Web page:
Robert May

Robert May is Professor of Logic and Philosophy of Science, Linguistics, and Philosophy at the University of California, Irvine. Fiengo and May are the authors of Indices and Identity (MIT Press, 1994).

  • De Lingua Belief

    De Lingua Belief

    Robert Fiengo and Robert May

    An investigation into the beliefs speakers have about language—their de lingua beliefs—that examines the genesis of these beliefs and the central explanatory role they play in the use and understanding of language.

    Speakers, in their everyday conversations, use language to talk about language. They may wonder about what words mean, to whom a name refers, whether a sentence is true. They may worry whether they have been clear, or correctly expressed what they meant to say. That speakers can make such inquiries implies a degree of access to the complex array of knowledge and skills underlying our ability to speak, and though this access is incomplete, we nevertheless can form on this basis beliefs about linguistic matters of considerable subtlety, about ourselves and others. It is beliefs of this sort—de lingua beliefs—that Robert Fiengo and Robert May explore in this book.

    Fiengo and May focus on the beliefs speakers have about the semantic values of linguistic expressions, exploring the genesis of these beliefs and the explanatory roles they play in how speakers use and understand language. Fiengo and May examine the resources available to speakers for generating linguistic beliefs, considering how linguistic theory characterizes the formal, syntactic identity of the expressions linguistic beliefs are about and how this affects speakers' beliefs about coreference. Their key insight is that the content of beliefs about semantic values can be taken as part of what we say by our utterances. This has direct consequences, examined in detail by Fiengo and May, for explaining the informativeness of identity statements and the possibilities for substitution in attributions of propositional attitudes, cases in which speakers' beliefs about coreference play a central role.

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  • Indices and Identity

    Indices and Identity

    Robert Fiengo and Robert May

    Under what conditions are expressions of a language the same; when are they different? Indices and Identity focuses on this question in the context of the theory of anaphora and on the role of indices in characterizing syntactic and semantic identity of expressions. Fiengo and May develop two main themes within the theory of anaphora. The first pertains to the meaning of coindexing and non-coindexing—the correspondence between indexical relations among expressions and the valuation relation that holds among them—while the second is the development of Dependency Theory, the theory of the relations of occurrences of indices. The novelty of Fiengo and May's approach lies with their characterization of indexical dependencies and the conditions under which structures manifest the same or different dependency. In particular, Indices and Identity emphasizes issues raised by strict and sloppy identity in ellipsis, exploring what Fiengo and May call "the eliminative puzzles of ellipsis." The significance of these puzzles is that they show the shortcomings of current theories of anaphora in ellipsis, while illustrating an application of Dependency Theory to complex cases of strict and sloppy identity. Elliptical contexts in turn lead to consideration of the embedding of the formal syntactic notions of identity arising from indices and dependencies within more general notions of structural identity. This relates to a consideration of the foundations of reconstruction, which, the authors argue, is syntactic identity up to indexical identity and vehicle change—variation in the syntactic form of expression of arguments.The book concludes with a discussion of the relation of reconstruction, logical representation in grammar, and the application of grammatical constraints. The discussion focuses on antecedent contained deletion, and stands independently as a comprehensive study of this construction. Linguistic Inquiry Monograph No. 24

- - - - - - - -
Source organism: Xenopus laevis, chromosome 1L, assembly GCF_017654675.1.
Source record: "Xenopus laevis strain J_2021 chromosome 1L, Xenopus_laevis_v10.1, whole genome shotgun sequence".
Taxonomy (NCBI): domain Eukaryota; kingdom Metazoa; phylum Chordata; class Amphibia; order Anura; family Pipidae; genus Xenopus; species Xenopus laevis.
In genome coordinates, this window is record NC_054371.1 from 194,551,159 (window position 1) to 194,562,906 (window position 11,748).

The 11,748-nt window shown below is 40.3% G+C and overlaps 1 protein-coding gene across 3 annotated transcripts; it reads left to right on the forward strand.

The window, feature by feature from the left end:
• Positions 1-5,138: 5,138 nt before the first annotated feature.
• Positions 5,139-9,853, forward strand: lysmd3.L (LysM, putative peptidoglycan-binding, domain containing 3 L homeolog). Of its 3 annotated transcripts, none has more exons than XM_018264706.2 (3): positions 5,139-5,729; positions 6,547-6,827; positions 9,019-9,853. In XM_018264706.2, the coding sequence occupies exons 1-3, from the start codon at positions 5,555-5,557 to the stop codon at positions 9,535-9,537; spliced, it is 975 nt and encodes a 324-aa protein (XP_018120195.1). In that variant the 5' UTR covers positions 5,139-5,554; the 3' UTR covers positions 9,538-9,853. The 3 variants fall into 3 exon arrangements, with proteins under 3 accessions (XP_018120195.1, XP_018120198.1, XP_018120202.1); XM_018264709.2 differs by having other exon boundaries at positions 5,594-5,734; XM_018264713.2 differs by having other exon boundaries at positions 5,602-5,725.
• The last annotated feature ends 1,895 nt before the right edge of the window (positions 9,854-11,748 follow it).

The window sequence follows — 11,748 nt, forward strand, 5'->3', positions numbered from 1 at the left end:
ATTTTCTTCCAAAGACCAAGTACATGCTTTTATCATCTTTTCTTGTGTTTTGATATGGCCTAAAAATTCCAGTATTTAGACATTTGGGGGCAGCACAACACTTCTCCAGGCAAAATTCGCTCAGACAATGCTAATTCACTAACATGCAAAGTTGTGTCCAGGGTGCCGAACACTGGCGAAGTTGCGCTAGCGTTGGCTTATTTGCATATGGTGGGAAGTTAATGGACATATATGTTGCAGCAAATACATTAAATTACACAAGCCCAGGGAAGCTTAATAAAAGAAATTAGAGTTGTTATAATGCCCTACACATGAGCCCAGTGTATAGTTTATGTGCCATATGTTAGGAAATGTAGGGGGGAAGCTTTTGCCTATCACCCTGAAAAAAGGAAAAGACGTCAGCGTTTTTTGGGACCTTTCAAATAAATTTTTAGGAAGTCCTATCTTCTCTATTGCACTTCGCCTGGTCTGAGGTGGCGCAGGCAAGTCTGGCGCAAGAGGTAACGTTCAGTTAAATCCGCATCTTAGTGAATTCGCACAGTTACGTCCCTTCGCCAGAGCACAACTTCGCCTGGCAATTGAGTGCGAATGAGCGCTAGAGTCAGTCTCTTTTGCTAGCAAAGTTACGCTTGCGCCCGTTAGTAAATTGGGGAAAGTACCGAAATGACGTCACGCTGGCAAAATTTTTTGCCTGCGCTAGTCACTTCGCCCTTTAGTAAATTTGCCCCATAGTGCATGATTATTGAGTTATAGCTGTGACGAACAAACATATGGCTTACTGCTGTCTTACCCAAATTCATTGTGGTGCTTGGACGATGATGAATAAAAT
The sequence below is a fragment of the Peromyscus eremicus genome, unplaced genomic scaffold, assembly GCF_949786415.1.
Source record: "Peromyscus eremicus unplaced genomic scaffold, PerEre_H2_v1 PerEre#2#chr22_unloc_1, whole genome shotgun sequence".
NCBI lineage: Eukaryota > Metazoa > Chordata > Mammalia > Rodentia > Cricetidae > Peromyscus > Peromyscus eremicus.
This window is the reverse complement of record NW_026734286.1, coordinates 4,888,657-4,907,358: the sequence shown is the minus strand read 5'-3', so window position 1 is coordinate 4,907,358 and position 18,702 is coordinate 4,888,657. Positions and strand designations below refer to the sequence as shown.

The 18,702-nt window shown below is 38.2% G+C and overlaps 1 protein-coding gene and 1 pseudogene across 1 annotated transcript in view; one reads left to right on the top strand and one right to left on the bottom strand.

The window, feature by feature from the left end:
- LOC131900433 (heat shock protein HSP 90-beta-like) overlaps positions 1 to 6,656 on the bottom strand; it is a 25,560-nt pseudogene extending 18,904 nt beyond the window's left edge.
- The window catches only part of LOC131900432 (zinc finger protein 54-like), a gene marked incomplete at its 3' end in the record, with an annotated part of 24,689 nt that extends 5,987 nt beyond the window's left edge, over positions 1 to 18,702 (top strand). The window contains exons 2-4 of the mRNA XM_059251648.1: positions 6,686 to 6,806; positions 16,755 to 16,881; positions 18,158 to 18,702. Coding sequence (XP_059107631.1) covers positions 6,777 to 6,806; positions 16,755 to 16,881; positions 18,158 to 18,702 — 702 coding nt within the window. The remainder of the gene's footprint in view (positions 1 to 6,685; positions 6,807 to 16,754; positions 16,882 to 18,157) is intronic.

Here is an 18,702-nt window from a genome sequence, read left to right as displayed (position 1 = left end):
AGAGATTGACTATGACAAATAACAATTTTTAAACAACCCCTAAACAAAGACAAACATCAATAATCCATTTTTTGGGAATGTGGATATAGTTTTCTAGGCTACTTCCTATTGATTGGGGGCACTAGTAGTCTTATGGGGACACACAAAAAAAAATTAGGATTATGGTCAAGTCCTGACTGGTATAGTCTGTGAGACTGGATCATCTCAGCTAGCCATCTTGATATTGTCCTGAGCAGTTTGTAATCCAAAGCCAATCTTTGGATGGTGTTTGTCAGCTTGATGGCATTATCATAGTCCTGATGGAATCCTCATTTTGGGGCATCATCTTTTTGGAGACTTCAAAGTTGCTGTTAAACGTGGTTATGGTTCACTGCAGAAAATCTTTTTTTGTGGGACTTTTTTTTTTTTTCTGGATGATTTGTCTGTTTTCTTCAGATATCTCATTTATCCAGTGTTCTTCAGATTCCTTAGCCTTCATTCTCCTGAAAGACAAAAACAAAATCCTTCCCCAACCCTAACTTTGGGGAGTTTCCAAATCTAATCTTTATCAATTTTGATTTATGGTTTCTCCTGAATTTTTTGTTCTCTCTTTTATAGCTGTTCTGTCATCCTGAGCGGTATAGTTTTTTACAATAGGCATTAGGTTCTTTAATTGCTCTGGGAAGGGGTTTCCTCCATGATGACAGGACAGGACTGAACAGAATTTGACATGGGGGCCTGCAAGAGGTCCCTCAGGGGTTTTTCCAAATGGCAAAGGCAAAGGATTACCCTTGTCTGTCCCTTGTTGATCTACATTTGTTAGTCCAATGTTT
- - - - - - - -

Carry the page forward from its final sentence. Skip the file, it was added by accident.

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  • Logical Form

    Logical Form

    Its Structure and Derivation

    Robert May

    This study focuses on the relation of syntactic and semantic structure. It investigates the notion that within generative grammar there is a level of linguistic representation Logical Form. Its main assumption is that this is a level of phrase structure representation, derived by transformational operations from S-structure, and over which formal semantic interpretations are defined.The book explores Logical Form by focusing primarily on quantificational phenomena and on how their explicit syntactic representation interacts with various syntactic and semantic properties. Among the topics discussed are the interactions of wh and quantified phrases, bound variable anaphora, branching quantifiers, extraposition and multiple interrogation. Logical Form contains several technical innovations: the notion that LF-movement closely approximates "Move α," a new approach to characterizing quantifier scope, which makes central use of the notion of "government," a novel interpretation of the relation of syntactic nodes and categorical projections, and an application of path theory to the syntactic structure of Logical Form.

    Logical Form is Linguistic Inquiry Monograph 12.

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